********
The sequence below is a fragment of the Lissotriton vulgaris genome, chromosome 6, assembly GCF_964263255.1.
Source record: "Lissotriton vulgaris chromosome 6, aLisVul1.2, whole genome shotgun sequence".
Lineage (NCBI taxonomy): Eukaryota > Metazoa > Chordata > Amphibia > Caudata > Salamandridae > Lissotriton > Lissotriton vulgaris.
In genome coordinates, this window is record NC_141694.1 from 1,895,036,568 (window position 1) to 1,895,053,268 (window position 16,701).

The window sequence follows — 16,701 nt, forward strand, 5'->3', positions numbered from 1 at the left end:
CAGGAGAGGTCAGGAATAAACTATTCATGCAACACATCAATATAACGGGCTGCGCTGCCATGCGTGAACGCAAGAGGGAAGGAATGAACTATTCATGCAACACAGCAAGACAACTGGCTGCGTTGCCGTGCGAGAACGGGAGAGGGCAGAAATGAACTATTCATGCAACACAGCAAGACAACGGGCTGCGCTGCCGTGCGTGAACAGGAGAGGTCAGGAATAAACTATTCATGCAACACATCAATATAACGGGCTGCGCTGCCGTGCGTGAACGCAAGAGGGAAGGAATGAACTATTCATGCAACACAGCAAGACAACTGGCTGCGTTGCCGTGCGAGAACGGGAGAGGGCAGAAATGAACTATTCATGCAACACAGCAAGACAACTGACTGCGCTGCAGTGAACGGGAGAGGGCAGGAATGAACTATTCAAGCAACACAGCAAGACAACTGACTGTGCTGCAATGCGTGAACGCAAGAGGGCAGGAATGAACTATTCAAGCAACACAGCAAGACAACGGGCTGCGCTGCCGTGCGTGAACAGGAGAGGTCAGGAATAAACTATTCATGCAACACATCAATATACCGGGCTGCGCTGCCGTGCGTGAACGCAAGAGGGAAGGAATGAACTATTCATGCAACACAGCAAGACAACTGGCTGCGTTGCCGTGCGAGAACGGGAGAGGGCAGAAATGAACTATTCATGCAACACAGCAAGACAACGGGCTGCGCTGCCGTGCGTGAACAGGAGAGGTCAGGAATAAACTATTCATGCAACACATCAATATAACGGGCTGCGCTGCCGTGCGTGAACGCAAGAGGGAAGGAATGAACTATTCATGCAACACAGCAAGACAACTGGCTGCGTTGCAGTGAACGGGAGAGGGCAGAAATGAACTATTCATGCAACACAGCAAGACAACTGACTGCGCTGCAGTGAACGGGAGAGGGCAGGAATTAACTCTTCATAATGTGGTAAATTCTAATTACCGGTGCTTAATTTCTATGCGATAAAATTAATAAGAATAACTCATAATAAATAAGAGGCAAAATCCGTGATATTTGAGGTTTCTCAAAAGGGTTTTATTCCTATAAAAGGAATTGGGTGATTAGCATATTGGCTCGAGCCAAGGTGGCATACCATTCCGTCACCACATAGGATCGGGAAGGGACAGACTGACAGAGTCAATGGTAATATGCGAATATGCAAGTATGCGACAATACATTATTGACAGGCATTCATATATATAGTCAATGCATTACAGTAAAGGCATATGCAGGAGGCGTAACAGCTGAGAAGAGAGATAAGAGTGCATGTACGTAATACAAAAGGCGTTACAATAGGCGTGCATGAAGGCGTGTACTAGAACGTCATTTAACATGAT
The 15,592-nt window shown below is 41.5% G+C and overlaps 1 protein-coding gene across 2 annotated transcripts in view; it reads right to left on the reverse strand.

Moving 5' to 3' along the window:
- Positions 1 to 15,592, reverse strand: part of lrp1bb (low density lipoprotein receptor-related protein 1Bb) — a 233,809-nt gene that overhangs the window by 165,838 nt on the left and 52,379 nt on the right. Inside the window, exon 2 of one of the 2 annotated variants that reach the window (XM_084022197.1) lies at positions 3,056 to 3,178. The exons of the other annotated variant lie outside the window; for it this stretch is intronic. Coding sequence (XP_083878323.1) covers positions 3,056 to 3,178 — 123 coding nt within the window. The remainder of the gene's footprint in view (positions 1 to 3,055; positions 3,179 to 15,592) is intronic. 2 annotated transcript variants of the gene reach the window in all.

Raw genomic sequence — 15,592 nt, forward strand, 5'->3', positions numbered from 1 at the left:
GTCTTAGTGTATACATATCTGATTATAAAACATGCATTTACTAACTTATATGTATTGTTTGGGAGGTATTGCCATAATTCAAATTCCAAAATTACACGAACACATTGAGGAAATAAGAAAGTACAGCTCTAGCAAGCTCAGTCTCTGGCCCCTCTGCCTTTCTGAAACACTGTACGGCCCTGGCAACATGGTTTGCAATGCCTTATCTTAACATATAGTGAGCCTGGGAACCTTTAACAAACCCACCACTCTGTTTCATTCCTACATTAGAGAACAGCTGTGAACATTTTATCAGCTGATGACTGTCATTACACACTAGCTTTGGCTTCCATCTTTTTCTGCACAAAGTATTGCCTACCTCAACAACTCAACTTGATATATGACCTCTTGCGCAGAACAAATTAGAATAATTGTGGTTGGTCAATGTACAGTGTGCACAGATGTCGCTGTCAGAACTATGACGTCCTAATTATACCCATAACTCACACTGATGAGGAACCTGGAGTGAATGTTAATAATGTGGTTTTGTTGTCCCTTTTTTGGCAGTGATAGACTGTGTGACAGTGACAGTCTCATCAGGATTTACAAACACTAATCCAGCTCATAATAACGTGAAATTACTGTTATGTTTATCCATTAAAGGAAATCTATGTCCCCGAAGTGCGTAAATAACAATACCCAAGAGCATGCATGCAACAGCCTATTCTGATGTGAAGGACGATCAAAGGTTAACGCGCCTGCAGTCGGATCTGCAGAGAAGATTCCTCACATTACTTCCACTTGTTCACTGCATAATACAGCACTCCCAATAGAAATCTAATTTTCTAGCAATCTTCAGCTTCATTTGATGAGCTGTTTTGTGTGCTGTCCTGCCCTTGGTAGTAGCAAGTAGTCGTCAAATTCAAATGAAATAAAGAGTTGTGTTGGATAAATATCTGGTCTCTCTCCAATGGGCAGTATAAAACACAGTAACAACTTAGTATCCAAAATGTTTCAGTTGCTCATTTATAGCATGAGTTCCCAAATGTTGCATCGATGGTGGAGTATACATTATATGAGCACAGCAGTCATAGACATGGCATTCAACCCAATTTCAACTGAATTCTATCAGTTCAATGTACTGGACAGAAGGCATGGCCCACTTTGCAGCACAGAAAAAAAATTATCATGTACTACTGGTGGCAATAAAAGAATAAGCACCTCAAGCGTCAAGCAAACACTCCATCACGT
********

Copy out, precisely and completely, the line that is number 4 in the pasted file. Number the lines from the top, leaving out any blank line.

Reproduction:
In genome coordinates, this window is record NC_141694.1 from 1,895,036,568 (window position 1) to 1,895,053,268 (window position 16,701).